SECURITY MANAGEMENT

disaster recovery

to be the best
you have to be able to handle
the worst

It’s going to happen, sometime…

Could your business-critical applications be vulnerable to an extended outage or disaster at your primary infrastructure location?

There is one thing that is as certain as death and taxes – at some point in time your business systems will go down.

When it happens… knowing there is a plan in place, that it has been well-tested, and that specialists will swing into action to implement it… that’s priceless.

What is ‘Disaster Recovery as a Service’?

In an age of SaaS, Disaster Recovery-as-a-Service [DRaaS] is a practical option for businesses who don’t have the resources – staffing or technology – to have disaster recovery, inhouse.

DRaaS has many benefits that include reduced disaster recovery cost, increased simplicity, reduced IT resources required, and maximum efficiency provided.

Tech analyst house, Gartner, release an annual Magic Quadrant for Disaster Recovery as a Service.

Gartner describes DRaaS solutions as “offering a productised service for which the provider manages server image and data replication to the cloud, disaster recovery run book creation, automated failover and failback between on-premises and the cloud, and network element and functionality configuration as needed during and for recovery operations”.

MobileCorp Disaster Recovery as a Service (DRaaS)

MobileCorp partners with market-leading vendors to provide a comprehensive ‘Disaster Recovery as a Service’ module.

Disaster Recovery involves a set of policies, tools and procedures that ensure the recovery or continuation of all vital technology infrastructure and systems following a natural or human-induced disaster.

However, before recommending any specific solution, MobileCorp will need to spend the time to understand the customer’s IT environment, business drivers, current capabilities, limitations and budget.

MobileCorp Disaster Recovery Planning

A MobileCorp DR plan will include seven key elements:

  1.  Disaster Recovery Goals
  2.  Redundancy
  3.  Business Continuity
  4.  Documentation
  5.  Prioritised Business Functions
  6.  Internal Communications
  7.  Testing and Optimisation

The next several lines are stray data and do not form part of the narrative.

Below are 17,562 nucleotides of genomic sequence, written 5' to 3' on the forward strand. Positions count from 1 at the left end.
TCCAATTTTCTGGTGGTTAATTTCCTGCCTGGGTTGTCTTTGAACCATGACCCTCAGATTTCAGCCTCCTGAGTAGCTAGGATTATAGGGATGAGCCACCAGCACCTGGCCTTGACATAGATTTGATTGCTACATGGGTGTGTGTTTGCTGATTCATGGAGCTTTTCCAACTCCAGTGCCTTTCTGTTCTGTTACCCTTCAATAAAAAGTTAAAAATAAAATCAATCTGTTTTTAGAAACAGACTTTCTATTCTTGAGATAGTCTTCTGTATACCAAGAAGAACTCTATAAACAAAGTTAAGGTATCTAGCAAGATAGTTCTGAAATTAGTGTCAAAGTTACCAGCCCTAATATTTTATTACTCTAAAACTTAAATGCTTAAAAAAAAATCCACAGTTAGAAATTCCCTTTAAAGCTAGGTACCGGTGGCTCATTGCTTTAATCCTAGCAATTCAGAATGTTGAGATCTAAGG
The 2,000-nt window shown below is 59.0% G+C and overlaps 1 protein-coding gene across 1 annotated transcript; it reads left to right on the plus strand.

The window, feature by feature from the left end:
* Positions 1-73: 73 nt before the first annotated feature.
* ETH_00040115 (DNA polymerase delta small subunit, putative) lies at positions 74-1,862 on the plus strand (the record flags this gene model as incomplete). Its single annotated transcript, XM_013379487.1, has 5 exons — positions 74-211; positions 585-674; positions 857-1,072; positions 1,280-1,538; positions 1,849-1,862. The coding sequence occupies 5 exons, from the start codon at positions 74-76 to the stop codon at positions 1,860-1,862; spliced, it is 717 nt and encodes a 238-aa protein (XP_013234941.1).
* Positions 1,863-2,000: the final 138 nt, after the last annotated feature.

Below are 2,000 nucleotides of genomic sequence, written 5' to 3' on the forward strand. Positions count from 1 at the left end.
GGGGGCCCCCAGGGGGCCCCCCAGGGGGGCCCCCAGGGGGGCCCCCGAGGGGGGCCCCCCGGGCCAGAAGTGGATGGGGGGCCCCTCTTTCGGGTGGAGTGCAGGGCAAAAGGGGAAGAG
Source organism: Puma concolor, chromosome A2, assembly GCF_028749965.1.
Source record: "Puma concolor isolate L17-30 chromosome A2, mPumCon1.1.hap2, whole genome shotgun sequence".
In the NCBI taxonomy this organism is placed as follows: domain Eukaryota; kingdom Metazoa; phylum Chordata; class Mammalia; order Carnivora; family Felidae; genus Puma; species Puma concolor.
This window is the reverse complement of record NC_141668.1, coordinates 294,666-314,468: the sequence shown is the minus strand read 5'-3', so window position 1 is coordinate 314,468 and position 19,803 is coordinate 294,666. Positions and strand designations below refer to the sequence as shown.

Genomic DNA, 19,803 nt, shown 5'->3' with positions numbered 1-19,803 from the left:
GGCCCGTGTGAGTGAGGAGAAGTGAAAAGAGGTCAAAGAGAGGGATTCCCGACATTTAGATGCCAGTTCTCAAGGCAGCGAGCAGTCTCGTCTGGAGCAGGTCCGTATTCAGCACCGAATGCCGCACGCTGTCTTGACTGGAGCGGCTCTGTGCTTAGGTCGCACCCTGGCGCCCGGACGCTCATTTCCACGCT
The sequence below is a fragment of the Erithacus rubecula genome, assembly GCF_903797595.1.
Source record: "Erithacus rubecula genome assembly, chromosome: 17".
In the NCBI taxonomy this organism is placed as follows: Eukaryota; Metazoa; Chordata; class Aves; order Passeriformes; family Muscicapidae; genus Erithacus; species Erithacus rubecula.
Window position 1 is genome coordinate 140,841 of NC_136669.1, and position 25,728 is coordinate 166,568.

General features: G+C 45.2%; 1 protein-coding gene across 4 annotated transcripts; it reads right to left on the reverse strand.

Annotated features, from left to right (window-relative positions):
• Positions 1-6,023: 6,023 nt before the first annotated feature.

When drafting a disaster recovery plan, it’s important to first assess the goals the plan will aim to accomplish. These will include:

  • Risk Reduction
    A primary goal of a good disaster recovery plan is to reduce an enterprise’s overall risk. Companies should conduct a current risk assessment before forming the plan to understand where vulnerabilities exist that need to be addressed. You can use a number scale to measure each risk level.
  • Resumption of Operations in an Emergency
    When a disaster occurs, a DR plan should be ready to go pushing out information and solutions to internal and external customers, resuming operations as quickly as possible.
  • Address Owner/Investor Concerns
    For enterprise businesses, a disaster recovery plan should communicate to whoever is at the top of the organisation – be it owners, investors, a board of directors or shareholders.
  • Regular Maintenance
    A disaster plan should be updated regularly. A DRaaS will run routine risk assessments on a schedule and ensure the disaster recovery plan addresses all risks at any given time. As the organisation changes, new technologies must be added into the plan.  
  • Narrow Disaster Response Times
    A key piece of any disaster recovery plan is ensuring that the DR team and other disaster recovery stakeholders can mobilise quickly and in a coordinated way. To narrow disaster response time, enterprise businesses should routinely test their plan at least once per year.
  • Industry Compliance
    Creating an effective DRP will reduce the risk of incurring penalties for failure to meet regulatory compliance obligations.

Server virtualisation has removed the need for duplicate server hardware, making redundancy more cost effective. It is now easier to shift key servers for additional capacity and maintain operations if primary systems fail.

Many hosting providers offer highly scalable platforms on which companies of all sizes can build DR environments. If a disaster occurs at the main business premises, key systems can be redirected to the hosted environment and the business can resume operations as quickly as possible.

It’s important to methodically document the IT infrastructure environment including related support and technical contacts, and server and application configurations. Developing recovery time objectives (RTO) and recovery point objectives (RPOs) is also key.

It will be critical to detail each IT function and the likely impact should it be interrupted. Mapping out internal dependencies and potential alternative suppliers or staff that can be brought on if necessary, can also help businesses function in the face of a disaster.

What are the lines of communication to be followed in the face of an emergency? These need to be clearly defined prior to an event to ensure chain of command and clarity of roles is acknowledged by all stakeholders.

It is vital to test a business recovery plan in real-world scenarios and use the insights that emerge to continually optimise the DR plan. At a minimum, the DR plan should be tested annually.

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